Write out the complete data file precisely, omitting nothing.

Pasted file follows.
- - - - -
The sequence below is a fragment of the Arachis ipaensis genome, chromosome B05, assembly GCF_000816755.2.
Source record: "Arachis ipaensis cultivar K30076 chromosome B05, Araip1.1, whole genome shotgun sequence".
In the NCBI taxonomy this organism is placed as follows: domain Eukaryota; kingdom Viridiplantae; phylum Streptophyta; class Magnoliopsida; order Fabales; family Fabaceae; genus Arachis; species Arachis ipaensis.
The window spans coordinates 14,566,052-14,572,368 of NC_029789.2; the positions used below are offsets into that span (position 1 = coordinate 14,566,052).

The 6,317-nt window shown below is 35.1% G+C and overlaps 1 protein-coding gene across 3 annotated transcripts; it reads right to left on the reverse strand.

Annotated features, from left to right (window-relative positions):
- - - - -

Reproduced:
The sequence below is a fragment of the Arachis ipaensis genome, chromosome B05, assembly GCF_000816755.2.
Source record: "Arachis ipaensis cultivar K30076 chromosome B05, Araip1.1, whole genome shotgun sequence".
In the NCBI taxonomy this organism is placed as follows: domain Eukaryota; kingdom Viridiplantae; phylum Streptophyta; class Magnoliopsida; order Fabales; family Fabaceae; genus Arachis; species Arachis ipaensis.
The window spans coordinates 14,566,052-14,572,368 of NC_029789.2; the positions used below are offsets into that span (position 1 = coordinate 14,566,052).

The 6,317-nt window shown below is 35.1% G+C and overlaps 1 protein-coding gene across 3 annotated transcripts; it reads right to left on the reverse strand.

Annotated features, from left to right (window-relative positions):